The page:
Etymologically “Muscovy” clearly refers to the region of Moscow, and in the context of this duck the name seems to date back to between 1550 and 1600. This may have been, as my Russian colleague suggested, because of a link to the Russian city. A chartered company known as the Muscovy Company is said to have traded the ducks to Europe. It was common in earlier centuries for imported products to take on the name of the company trading in them, but the Muscovy Company seems only to have had tenuous links with the Americas, making that derivation rather unlikely. Perhaps the name was no more accurate for a South American bird than the term Turkey is for a North American bird. Or perhaps an original local language name was corrupted into something sounding more familiar.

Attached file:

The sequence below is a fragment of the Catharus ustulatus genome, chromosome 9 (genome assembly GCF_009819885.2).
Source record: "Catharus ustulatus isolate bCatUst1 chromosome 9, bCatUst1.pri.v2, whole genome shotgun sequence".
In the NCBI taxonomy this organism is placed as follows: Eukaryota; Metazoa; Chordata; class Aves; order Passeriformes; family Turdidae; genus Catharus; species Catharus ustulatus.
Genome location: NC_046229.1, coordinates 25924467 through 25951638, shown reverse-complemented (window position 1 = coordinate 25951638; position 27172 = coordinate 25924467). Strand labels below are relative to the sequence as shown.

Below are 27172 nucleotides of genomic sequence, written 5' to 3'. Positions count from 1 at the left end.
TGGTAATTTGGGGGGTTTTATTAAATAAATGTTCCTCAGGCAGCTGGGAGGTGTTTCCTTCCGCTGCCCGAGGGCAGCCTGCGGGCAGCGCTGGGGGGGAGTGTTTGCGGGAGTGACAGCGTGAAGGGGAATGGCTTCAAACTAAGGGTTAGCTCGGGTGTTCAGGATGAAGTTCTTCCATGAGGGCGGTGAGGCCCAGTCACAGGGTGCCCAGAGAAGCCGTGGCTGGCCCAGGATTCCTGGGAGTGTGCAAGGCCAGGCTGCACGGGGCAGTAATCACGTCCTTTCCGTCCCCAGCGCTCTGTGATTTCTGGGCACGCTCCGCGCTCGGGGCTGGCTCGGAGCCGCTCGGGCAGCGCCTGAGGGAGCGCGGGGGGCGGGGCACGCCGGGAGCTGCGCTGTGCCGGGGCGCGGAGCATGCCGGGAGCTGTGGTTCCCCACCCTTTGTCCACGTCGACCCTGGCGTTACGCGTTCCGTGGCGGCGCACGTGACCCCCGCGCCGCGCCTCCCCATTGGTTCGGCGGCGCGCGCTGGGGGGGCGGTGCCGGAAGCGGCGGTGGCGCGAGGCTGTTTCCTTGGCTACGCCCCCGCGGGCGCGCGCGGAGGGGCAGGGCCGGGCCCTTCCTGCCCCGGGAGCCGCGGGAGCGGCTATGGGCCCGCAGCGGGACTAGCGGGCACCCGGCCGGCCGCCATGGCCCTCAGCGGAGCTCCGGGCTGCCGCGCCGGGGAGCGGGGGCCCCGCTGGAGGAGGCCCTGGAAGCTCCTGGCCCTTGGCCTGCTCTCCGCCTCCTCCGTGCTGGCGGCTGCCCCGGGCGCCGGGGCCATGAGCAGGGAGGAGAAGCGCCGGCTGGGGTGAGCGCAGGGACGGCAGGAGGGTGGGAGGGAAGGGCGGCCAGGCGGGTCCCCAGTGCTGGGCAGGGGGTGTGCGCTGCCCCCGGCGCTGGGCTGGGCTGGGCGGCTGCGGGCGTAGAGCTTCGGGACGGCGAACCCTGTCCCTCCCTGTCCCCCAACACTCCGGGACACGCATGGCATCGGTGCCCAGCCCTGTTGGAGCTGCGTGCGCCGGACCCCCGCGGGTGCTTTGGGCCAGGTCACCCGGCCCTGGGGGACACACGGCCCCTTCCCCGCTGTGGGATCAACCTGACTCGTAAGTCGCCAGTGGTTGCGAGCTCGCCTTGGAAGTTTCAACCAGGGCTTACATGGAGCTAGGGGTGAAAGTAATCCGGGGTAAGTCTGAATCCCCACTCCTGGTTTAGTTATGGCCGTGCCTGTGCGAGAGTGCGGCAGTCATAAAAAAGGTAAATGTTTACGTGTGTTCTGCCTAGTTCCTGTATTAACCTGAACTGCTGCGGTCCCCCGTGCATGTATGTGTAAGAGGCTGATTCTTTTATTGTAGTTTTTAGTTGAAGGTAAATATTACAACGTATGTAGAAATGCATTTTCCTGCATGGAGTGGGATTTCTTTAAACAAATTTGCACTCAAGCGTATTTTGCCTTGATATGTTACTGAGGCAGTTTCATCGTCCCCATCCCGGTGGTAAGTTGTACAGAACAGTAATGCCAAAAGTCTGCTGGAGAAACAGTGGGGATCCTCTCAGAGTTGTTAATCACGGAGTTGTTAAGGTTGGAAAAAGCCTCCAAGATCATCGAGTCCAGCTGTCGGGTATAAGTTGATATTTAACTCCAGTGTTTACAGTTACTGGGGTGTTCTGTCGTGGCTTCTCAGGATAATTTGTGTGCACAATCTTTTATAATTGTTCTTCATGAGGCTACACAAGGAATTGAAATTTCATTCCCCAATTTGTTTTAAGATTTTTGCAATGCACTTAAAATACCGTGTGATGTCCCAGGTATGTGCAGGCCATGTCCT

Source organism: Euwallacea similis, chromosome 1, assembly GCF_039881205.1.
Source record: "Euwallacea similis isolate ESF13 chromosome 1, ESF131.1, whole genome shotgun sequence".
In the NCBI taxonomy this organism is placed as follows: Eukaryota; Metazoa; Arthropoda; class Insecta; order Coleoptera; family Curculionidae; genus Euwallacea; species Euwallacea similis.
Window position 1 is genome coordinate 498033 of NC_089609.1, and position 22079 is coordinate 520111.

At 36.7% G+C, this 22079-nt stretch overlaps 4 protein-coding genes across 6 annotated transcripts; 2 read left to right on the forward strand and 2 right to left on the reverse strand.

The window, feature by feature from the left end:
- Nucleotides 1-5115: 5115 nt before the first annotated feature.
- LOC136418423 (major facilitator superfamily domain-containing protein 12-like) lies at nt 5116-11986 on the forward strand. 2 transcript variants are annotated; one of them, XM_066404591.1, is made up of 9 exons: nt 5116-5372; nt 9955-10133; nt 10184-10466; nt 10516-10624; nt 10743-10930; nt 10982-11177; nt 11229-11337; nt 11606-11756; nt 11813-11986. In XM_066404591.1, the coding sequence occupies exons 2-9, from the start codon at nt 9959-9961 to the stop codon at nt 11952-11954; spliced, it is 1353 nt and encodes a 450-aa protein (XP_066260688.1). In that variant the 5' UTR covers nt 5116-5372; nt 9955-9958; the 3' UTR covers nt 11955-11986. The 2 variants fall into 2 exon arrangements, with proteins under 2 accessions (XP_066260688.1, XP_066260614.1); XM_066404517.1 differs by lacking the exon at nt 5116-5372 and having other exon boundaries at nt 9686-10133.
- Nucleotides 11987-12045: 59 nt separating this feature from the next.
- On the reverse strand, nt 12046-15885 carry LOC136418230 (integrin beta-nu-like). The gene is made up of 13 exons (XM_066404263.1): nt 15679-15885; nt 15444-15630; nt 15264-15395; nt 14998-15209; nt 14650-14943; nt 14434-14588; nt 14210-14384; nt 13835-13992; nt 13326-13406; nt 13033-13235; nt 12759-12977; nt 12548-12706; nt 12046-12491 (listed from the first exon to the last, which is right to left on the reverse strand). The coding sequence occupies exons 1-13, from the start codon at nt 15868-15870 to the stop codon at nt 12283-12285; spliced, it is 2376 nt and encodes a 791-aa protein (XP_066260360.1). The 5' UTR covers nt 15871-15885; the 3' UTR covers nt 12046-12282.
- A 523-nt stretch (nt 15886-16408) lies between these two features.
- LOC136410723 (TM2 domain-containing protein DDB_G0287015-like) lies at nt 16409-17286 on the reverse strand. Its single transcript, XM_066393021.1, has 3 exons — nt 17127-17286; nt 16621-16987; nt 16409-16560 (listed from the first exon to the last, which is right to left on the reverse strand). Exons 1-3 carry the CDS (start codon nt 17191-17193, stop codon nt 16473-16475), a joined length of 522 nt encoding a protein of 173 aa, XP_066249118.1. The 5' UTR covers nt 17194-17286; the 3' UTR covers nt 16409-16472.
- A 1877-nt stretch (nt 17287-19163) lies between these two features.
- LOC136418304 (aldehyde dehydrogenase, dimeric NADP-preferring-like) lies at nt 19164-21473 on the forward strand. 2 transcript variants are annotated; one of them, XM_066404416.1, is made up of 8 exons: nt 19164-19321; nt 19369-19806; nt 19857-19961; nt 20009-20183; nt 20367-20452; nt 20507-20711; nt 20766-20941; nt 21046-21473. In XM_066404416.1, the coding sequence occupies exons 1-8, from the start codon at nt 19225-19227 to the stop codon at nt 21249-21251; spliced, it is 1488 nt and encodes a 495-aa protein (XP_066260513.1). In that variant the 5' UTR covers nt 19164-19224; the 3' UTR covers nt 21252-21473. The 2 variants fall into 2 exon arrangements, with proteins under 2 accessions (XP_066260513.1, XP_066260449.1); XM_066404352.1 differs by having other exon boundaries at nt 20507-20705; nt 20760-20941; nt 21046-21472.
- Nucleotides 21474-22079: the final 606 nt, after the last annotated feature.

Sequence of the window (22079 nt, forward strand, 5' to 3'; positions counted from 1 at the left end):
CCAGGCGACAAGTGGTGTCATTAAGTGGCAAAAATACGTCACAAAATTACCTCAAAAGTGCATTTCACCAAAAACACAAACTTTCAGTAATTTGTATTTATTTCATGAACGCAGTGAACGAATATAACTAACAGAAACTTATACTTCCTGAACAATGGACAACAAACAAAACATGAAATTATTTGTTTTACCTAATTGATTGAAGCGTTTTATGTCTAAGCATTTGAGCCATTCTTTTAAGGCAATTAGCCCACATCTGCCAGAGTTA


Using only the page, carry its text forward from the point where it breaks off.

Recent research by archaeologist Kris Hirst indicates that the Muscovy was first domesticated in southern Peru perhaps in the first century AD, appearing very soon afterwards in Ecuador, but taking another 500-1000 years to reach south to Bolivia and north into central America. However, the true pattern may be very different given the general lack of data available. What does seem clear is the arrival of the Spanish into South America led to the Muscovy Duck being carried back to Europe, along with maize and potatoes, then subsequently spread more widely outside Europe. In Asia it has been bred for its rich, flavourful meat and nearly a dozen breeds are now known.